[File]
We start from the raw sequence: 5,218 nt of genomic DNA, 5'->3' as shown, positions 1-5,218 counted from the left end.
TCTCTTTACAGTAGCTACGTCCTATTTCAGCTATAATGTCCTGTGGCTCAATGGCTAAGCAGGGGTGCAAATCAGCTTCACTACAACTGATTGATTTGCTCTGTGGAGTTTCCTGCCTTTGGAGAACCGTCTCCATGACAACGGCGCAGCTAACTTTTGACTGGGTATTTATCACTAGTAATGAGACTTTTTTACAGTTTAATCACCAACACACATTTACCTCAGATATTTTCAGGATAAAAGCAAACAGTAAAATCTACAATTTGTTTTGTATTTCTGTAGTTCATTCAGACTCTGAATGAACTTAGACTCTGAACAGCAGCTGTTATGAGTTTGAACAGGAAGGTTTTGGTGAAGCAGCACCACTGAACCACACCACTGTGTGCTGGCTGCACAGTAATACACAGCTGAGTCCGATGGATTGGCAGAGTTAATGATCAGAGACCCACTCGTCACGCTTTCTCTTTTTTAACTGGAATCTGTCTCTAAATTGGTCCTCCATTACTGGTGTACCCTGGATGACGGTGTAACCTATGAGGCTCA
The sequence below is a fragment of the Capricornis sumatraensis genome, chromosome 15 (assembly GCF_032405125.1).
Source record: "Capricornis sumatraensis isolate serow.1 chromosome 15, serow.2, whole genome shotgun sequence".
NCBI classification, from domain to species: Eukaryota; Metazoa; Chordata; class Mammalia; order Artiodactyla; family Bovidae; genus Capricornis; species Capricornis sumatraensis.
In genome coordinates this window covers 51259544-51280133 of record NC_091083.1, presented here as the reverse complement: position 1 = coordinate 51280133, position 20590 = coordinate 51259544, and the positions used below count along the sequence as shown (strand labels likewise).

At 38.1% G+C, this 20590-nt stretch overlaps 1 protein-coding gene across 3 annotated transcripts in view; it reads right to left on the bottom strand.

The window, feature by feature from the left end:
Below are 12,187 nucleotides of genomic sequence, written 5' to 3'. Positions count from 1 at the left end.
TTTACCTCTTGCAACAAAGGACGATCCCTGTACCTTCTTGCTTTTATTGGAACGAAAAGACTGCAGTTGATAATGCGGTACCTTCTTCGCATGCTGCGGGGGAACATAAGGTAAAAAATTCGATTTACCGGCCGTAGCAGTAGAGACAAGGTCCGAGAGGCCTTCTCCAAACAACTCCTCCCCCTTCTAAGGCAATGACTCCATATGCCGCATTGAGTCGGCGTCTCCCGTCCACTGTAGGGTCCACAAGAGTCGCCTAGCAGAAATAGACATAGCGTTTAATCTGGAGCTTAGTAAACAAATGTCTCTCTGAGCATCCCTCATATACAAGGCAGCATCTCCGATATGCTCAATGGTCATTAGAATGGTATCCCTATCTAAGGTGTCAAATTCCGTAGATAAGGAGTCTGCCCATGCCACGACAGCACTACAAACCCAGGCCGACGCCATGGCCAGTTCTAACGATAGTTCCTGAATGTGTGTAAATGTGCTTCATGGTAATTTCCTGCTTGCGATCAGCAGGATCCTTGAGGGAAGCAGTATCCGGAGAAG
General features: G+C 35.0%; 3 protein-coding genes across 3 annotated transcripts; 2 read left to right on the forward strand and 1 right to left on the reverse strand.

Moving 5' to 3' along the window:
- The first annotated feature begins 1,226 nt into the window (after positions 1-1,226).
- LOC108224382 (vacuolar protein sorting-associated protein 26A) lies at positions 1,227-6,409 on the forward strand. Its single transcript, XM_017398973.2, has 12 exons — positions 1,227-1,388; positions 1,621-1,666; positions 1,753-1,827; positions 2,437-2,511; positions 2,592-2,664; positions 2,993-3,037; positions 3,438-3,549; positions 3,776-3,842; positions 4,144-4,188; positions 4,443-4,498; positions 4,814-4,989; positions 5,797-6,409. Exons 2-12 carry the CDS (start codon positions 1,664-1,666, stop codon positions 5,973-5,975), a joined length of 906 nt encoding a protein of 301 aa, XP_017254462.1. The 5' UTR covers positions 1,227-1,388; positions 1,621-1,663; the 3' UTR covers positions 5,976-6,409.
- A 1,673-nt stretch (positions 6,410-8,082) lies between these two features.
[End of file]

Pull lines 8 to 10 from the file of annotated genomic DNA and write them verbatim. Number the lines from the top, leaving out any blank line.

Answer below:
The window, feature by feature from the left end:
Below are 12,187 nucleotides of genomic sequence, written 5' to 3'. Positions count from 1 at the left end.
TTTACCTCTTGCAACAAAGGACGATCCCTGTACCTTCTTGCTTTTATTGGAACGAAAAGACTGCAGTTGATAATGCGGTACCTTCTTCGCATGCTGCGGGGGAACATAAGGTAAAAAATTCGATTTACCGGCCGTAGCAGTAGAGACAAGGTCCGAGAGGCCTTCTCCAAACAACTCCTCCCCCTTCTAAGGCAATGACTCCATATGCCGCATTGAGTCGGCGTCTCCCGTCCACTGTAGGGTCCACAAGAGTCGCCTAGCAGAAATAGACATAGCGTTTAATCTGGAGCTTAGTAAACAAATGTCTCTCTGAGCATCCCTCATATACAAGGCAGCATCTCCGATATGCTCAATGGTCATTAGAATGGTATCCCTATCTAAGGTGTCAAATTCCGTAGATAAGGAGTCTGCCCATGCCACGACAGCACTACAAACCCAGGCCGACGCCATGGCCAGTTCTAACGATAGTTCCTGAATGTGTGTAAATGTGCTTCATGGTAATTTCCTGCTTGCGATCAGCAGGATCCTTGAGGGAAGCAGTATCCGGAGAAG